By Jennifer Copley (Last Updated 12 May 2011)
By day 15, kittens’ eyes should be fully open. Over the next couple of weeks:
- Teeth will emerge.
- Kittens will start to walk short distances (gait tends to be wobbly until the 4th week).
- Ears become erect, usually by the 3rd week.
- Kittens will usually develop the ability to eliminate on their own, though this can take up to 5 weeks in some kittens (prior to this, mother cats stimulate elimination by licking the kittens’ genitals).
- Eyes may begin changing to their permanent colour in the 4th week, though this usually begins around the 6th week and continues on until about the 12th week.
- Kittens start to engage in social play with their siblings (primarily stalking and tackling).
Kittens that were born prematurely will take longer to reach many of the normal developmental milestones, but should catch up eventually.
Health, Safety, and Day-to-Day Care of Nursing Mother Cats and Kittens
To care for a mother cat and her and kittens at this stage of development:
- Continue providing the nursing mother with extra food, preferably a premium kitten food (kitten food has more calories and protein, so it meets the needs of a nursing mom).
- Make sure that the kittens can’t easily fall out of their nesting box when they begin their explorations.
- Remove any hazards such as sharp objects from the area around the nesting box if kittens can get out of it.
- Gradually reduce the temperature in the nest area from 80-85ºF (2nd week) to 75ºF by the end of week 4. Maintain humidity at 55-65% to reduce the likelihood of dehydration.
Consult a veterinarian if kittens show symptoms of illness such a diarrhea, excessive crying, failure to suckle, vomiting, weight loss, or diarrhea. Diarrhea can become life-threatening very quickly in small kittens because it causes dehydration. To check for dehydration, gently pinch a fold of skin on the back of the kitten’s neck – if it doesn’t spring back quickly, the kitten is dehydrated. Overheating can also dehydrate kittens, so keep a thermometer in the vicinity of the nesting area to monitor the temperature.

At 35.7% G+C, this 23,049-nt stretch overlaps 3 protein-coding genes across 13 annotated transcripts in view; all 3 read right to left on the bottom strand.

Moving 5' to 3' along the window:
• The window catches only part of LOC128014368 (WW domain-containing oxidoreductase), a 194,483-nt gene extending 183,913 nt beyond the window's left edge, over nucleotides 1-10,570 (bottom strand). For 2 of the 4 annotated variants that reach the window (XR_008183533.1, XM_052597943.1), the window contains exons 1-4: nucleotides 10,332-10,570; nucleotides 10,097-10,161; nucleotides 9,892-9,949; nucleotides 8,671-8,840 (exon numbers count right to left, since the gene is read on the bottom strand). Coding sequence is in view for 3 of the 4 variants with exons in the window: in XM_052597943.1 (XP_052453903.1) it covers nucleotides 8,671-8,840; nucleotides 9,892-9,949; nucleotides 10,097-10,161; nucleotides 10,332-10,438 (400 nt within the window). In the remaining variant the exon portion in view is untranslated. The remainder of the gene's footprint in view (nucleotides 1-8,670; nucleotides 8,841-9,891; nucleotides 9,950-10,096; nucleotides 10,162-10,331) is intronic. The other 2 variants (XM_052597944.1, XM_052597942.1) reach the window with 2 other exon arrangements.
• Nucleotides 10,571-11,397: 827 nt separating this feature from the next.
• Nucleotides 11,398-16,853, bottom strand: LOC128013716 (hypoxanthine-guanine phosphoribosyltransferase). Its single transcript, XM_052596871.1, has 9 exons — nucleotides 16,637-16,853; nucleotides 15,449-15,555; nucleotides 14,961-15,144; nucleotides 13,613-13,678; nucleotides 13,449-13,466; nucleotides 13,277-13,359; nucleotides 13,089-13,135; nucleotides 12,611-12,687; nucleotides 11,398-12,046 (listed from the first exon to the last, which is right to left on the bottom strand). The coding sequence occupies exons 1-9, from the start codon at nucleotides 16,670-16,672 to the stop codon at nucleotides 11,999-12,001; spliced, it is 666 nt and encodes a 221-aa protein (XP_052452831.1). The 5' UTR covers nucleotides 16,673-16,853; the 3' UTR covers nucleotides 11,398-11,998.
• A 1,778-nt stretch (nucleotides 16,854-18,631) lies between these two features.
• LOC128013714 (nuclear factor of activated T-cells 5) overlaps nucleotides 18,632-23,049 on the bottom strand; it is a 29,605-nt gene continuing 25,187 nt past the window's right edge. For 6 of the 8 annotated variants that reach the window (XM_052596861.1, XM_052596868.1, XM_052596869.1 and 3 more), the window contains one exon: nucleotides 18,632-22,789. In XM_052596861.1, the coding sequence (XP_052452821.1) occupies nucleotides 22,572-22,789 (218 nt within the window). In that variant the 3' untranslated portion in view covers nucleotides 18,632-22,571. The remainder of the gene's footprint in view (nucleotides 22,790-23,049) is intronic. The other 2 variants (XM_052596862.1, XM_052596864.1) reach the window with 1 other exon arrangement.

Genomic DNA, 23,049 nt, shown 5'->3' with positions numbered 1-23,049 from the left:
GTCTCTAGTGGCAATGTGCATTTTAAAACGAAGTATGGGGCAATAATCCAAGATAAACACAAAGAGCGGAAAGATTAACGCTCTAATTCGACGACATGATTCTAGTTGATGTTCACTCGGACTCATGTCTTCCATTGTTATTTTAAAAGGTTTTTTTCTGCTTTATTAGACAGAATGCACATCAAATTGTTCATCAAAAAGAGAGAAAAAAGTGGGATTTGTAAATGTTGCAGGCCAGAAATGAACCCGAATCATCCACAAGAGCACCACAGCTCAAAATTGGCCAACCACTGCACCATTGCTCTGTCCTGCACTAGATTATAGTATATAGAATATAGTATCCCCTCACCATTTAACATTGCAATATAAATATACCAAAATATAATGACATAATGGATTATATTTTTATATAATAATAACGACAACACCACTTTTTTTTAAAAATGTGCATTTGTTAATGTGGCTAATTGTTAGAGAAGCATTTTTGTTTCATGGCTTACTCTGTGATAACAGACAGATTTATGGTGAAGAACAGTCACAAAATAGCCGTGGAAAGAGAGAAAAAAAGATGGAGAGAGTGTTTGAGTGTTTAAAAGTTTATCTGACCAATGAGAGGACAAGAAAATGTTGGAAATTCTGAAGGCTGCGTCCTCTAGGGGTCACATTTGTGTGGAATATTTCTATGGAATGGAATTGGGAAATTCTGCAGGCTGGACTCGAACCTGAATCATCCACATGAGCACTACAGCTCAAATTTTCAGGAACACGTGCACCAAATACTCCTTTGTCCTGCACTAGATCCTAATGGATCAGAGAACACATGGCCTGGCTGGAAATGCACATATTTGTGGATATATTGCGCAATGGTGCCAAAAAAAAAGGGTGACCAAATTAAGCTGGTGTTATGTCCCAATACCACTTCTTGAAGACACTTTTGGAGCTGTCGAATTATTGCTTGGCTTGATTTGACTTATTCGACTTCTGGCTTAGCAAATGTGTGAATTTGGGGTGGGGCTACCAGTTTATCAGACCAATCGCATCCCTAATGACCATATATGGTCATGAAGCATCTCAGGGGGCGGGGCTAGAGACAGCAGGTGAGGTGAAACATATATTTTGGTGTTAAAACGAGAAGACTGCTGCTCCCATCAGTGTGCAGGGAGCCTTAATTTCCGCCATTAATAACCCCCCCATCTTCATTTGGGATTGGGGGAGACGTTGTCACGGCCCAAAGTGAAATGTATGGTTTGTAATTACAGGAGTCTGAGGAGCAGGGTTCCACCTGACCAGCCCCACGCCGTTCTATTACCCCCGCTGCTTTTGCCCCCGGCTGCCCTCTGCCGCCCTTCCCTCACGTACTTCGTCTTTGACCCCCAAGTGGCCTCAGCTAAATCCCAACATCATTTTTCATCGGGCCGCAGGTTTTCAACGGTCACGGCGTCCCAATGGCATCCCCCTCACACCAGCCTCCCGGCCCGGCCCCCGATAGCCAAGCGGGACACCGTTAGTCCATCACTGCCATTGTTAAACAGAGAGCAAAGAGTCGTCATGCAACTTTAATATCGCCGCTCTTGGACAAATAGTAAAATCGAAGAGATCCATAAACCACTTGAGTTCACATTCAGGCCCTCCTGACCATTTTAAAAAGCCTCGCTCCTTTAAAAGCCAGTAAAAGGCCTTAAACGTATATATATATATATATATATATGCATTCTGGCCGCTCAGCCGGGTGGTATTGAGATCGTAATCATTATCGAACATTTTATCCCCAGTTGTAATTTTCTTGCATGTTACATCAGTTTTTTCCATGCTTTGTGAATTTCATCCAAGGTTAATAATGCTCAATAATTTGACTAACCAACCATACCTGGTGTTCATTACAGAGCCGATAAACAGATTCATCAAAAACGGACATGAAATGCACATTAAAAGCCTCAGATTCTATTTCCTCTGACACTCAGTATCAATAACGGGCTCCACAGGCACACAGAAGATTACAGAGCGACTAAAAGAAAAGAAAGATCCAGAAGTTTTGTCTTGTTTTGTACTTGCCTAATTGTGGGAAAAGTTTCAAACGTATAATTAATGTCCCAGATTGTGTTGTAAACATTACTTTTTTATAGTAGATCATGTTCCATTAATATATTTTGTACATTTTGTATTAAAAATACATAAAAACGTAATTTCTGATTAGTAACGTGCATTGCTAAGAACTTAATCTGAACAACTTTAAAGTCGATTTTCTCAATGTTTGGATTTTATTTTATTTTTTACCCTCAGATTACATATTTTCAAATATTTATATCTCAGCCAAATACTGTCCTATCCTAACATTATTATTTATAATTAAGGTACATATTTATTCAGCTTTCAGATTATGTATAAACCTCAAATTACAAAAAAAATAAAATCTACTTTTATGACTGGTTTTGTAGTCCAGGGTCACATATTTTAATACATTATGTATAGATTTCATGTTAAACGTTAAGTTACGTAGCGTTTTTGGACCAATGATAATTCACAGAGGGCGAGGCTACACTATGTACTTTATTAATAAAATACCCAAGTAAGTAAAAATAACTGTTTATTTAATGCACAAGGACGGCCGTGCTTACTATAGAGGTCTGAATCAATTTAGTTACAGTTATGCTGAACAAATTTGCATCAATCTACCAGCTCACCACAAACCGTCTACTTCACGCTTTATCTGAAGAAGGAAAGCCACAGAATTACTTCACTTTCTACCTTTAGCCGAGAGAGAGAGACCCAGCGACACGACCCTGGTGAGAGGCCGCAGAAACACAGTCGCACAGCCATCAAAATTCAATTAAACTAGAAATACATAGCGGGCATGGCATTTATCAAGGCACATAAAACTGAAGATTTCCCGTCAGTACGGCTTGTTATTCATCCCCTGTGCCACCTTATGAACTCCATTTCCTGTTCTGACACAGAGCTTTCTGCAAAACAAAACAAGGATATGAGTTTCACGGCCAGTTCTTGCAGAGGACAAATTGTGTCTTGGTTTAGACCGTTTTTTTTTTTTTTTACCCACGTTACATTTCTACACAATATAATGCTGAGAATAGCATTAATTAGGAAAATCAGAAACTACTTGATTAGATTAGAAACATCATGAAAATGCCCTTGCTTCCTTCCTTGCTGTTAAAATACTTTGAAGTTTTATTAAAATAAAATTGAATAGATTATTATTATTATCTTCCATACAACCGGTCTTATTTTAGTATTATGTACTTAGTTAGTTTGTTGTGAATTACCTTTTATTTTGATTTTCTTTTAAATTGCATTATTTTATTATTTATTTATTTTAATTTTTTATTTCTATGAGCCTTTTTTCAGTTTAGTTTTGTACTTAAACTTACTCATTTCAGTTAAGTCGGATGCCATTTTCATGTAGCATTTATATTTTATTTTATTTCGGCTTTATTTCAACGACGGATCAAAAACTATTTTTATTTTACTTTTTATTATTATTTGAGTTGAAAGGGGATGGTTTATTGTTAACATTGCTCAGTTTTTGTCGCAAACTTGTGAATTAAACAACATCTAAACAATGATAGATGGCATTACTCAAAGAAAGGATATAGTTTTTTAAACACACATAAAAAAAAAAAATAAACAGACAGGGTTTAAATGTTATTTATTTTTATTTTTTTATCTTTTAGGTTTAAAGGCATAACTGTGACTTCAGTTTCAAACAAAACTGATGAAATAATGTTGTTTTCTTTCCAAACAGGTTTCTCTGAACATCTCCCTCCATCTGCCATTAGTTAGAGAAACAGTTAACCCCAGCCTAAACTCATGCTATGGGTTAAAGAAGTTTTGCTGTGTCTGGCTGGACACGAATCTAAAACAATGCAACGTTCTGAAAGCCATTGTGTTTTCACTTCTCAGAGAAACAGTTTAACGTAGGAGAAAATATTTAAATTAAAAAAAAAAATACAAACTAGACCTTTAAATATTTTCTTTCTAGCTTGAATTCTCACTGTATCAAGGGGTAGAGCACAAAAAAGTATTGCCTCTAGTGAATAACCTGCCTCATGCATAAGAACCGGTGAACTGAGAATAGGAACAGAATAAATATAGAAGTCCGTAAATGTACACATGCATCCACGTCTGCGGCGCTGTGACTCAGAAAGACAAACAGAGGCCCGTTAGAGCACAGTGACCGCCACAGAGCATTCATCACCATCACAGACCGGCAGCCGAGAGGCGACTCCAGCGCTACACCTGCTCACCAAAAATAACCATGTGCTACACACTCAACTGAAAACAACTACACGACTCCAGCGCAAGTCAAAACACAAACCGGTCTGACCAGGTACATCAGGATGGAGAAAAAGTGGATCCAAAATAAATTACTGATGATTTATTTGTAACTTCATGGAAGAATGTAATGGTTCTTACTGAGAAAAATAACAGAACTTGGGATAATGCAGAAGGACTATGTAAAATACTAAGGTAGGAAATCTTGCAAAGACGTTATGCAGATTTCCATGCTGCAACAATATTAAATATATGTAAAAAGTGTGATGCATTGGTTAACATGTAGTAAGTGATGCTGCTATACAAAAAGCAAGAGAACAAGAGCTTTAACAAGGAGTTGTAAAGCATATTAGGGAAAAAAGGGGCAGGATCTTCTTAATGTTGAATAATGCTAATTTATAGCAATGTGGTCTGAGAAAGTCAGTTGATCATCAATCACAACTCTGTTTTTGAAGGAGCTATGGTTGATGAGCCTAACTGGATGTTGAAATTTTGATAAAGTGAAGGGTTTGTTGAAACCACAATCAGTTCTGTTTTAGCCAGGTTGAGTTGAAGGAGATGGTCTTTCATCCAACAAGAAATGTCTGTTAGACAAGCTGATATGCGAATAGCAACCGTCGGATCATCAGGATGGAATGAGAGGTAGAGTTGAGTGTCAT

Socialization of Young Kittens
At 3-4 weeks of age, kittens form lifelong impressions of people and animals. Take advantage of this sensitive period by facilitating positive experiences with as many different types of people and friendly, healthy pets as possible (men, women, children, people wearing hats or glasses, people with beards, other cats, dogs, rabbits, etc.). Providing other pets with treats in the presence of the kittens can help to create a positive association.
Supervise all interactions to make sure that people speak softly and handle kittens gently, and that other animals are calm and non-aggressive. Otherwise, socialization attempts may backfire, and the kittens can develop phobias that will be difficult to overcome later on.
Keep interactions to 5 minutes or less at this stage, and keep kittens close to the nest while interacting with them. Make sure that any animals introduced to the kittens are gentle and have a clean bill of health, and have people wash their hands with soap and water before handling the kittens. Instruct children on the importance of hygiene and careful handling of kittens.
- Animal Services – Virtual Shelter. (n.d.). Cat and Kitten Supplement. JointAnimalServices.org.
- Burns, T., LVT. (n.d.). Hand-Raising Orphaned Kittens. TheCatPracticepc.com.
- Hartwell, S. (2002). “Hand Rearing Kittens.” MessyBeast.com.
- IBOK Rescue. (n.d.). “Stages of Kitten Development.” IBOKRescue.RescueGroups.org.
- Neville, P., & Bessant, C. (1997). The Perfect Kitten: How to Raise a Problem-Free Cat. London, UK: Octopus Publishing Group, Ltd.
- Turner, D., C., & Bateson, P.P.G. (Eds.). (2000). The Domestic Cat: The Biology of Its Behaviour. New York, NY: Cambridge University Press.